COLUMBIA -- Johnny Brewer, who managed to beat the death penalty in 1999 only to escape from a maximum security prison six years later with the help of an Episcopal bishop's son, was found dead in his cell Monday morning.
Brewer, 41, was hanging from a bed sheet in his solitary confinement cell at 2:15 a.m. inside Kirkland Correctional Institution on Broad River Road, the Department of Corrections said.
Brewer was pronounced dead at 2:50 a.m., after corrections officers tried to revive him.
Evidence points to a suicide, Richland County Coroner Gary Watts said. The Corrections Department is investigating.
Brewer and another inmate, convicted kidnapper Jimmy Causey, escaped from the Broad River Correctional Institution on Nov. 1, 2005, by hiding in a Dumpster that was carried off on a trash truck.
The men were aided by another inmate, Stephen Beckham, who helped make dummies out of clothes and toilet paper to fool Corrections officials during head counts.
Beckham, son of a former Episcopal Bishop of Upper South Carolina, is serving a life sentence for hiring a contract killer to kill his wife, Vickie Lander Beckham, who was the daughter of state senator Jim Lander.
Beckham later was indicted by a Richland County grand jury for his part in the escape plot, according to a letter from 5th Circuit Solicitor Barney Giese to SLED Chief Robert Stewart and obtained by The State newspaper through a Freedom of Information Act request. That case is pending.
Brewer and Causey rode in the trash truck until they jumped out as the vehicle was turning onto Percival Road from Spears Creek Church Road.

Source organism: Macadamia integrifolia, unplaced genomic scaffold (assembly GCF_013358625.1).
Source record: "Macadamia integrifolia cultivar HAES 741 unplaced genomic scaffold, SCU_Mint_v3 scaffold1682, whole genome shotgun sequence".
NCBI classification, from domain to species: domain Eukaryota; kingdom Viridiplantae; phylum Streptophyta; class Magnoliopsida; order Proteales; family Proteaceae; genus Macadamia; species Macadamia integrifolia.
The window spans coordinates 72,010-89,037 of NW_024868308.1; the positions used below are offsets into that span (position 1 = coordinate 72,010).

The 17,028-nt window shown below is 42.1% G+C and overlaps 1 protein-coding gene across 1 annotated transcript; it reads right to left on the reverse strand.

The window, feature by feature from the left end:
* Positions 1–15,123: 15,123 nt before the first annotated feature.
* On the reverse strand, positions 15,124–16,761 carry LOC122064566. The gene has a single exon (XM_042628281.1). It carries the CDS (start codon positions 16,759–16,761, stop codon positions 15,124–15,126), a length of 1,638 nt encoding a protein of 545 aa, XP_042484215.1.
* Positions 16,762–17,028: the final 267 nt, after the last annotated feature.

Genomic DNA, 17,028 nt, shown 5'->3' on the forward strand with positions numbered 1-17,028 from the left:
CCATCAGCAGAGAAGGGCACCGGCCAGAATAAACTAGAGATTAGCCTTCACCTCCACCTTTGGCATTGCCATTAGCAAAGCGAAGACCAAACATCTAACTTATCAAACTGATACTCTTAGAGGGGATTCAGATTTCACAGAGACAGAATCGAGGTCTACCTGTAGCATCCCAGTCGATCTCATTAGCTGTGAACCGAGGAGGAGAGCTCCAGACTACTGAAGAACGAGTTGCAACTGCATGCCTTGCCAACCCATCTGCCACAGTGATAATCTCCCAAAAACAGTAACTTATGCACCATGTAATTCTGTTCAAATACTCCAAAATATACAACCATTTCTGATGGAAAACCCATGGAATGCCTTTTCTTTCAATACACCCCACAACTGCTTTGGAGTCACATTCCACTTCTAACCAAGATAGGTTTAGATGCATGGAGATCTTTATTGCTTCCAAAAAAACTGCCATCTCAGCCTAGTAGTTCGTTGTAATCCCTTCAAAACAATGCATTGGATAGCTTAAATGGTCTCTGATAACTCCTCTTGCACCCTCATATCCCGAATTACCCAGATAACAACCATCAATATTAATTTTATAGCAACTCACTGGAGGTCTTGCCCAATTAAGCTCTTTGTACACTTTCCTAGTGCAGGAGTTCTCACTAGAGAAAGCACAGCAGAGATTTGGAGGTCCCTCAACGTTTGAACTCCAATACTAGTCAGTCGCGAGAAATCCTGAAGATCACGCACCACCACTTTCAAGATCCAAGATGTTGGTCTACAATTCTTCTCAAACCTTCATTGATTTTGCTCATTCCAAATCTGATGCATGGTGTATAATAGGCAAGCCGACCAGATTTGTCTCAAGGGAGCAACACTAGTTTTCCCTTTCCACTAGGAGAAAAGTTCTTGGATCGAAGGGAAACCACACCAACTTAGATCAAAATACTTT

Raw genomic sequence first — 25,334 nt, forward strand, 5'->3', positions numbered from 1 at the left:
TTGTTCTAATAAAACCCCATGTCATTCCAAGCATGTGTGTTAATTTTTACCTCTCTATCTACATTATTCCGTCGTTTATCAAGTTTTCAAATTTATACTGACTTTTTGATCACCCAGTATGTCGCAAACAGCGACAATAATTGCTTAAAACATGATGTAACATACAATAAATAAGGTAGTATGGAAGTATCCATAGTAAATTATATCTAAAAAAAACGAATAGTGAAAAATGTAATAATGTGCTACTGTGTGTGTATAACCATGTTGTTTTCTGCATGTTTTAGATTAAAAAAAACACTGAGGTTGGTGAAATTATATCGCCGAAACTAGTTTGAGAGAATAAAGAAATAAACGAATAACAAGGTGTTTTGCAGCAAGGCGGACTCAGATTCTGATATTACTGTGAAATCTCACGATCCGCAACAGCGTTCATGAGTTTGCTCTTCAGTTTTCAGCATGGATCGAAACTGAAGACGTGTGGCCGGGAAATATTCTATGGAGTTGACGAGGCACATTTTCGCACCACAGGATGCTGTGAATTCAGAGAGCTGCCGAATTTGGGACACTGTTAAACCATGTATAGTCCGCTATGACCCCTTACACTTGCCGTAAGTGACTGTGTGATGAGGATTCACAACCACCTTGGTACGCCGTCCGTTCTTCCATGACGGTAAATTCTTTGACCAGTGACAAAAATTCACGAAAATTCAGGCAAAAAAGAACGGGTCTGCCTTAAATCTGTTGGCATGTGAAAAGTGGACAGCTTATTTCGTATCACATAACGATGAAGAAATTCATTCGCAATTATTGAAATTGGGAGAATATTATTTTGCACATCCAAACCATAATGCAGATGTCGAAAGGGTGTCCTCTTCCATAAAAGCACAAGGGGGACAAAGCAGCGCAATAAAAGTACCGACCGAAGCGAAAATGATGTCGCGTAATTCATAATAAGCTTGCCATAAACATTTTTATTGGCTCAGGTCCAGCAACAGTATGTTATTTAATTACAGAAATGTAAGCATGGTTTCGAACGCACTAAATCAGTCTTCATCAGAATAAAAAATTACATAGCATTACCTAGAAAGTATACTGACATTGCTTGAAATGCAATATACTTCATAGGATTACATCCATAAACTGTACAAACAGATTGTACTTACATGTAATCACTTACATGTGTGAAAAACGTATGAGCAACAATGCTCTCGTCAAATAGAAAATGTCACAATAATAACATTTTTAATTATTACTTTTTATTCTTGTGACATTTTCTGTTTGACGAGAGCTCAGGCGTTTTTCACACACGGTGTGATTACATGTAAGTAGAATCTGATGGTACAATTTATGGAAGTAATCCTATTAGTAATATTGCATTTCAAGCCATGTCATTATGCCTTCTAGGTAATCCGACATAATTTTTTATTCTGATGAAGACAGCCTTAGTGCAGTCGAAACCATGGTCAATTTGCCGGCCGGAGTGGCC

After getting rid of their clothes, the men walked to Clemson Road and got a ride to the Leesburg Road exit on Interstate 77. An ex-girlfriend of Causey spotted the pair walking through the Greenlawn Cemetery and called her father, who reported them to the Department of Corrections.
By 10:45 a.m. -- nearly five hours after they had escaped -- Corrections officials confirmed Brewer and Causey had disappeared.
The men were caught two days later at a Jasper County hotel after they ordered pizza and the delivery woman recognized them from media reports.
After reviewing the case, Giese's office determined no Corrections officers were criminally responsible. However, Giese's letter noted "there are several matters that should be investigated administratively by the SCDC."
Corrections officials did just that, prisons spokesman Josh Gelinas said, instituting a new policy that all inmates must be accounted for before a Dumpster leaves a prison. They also put fences and razor wire around trash compactors at high-security prisons.
Brewer's record showed four minor prison violations, Gelinas said, all of them before his escape and all for not being in the right place. Prison rules keep maximum security inmates on "restricted movement," meaning they must be in certain places at certain times.
Kirkland is a maximum-security prison, and all inmates are closely supervised, Gelinas said, but Brewer was not on a suicide watch.
"He was considered one of our biggest risks," he said.
Causey, who is still incarcerated at Kirkland, was convicted in 2004 for holding Columbia attorney Jack Swerling and his family at gunpoint in their home in 2002.
Brewer was serving a life sentence for the 1994 strangling of his sister-in-law, Kelly Burbage. He was convicted in 1999 but was spared the death penalty when a jury gave him a life sentence.
Brewer represented himself against 11th Circuit Donnie Myers, who has put more people on death row than any other solicitor in South Carolina.
"He did a pretty good job representing himself," Myers said. "I thought he was a little too sane for him to do something like that (commit suicide). He thought a lot of himself."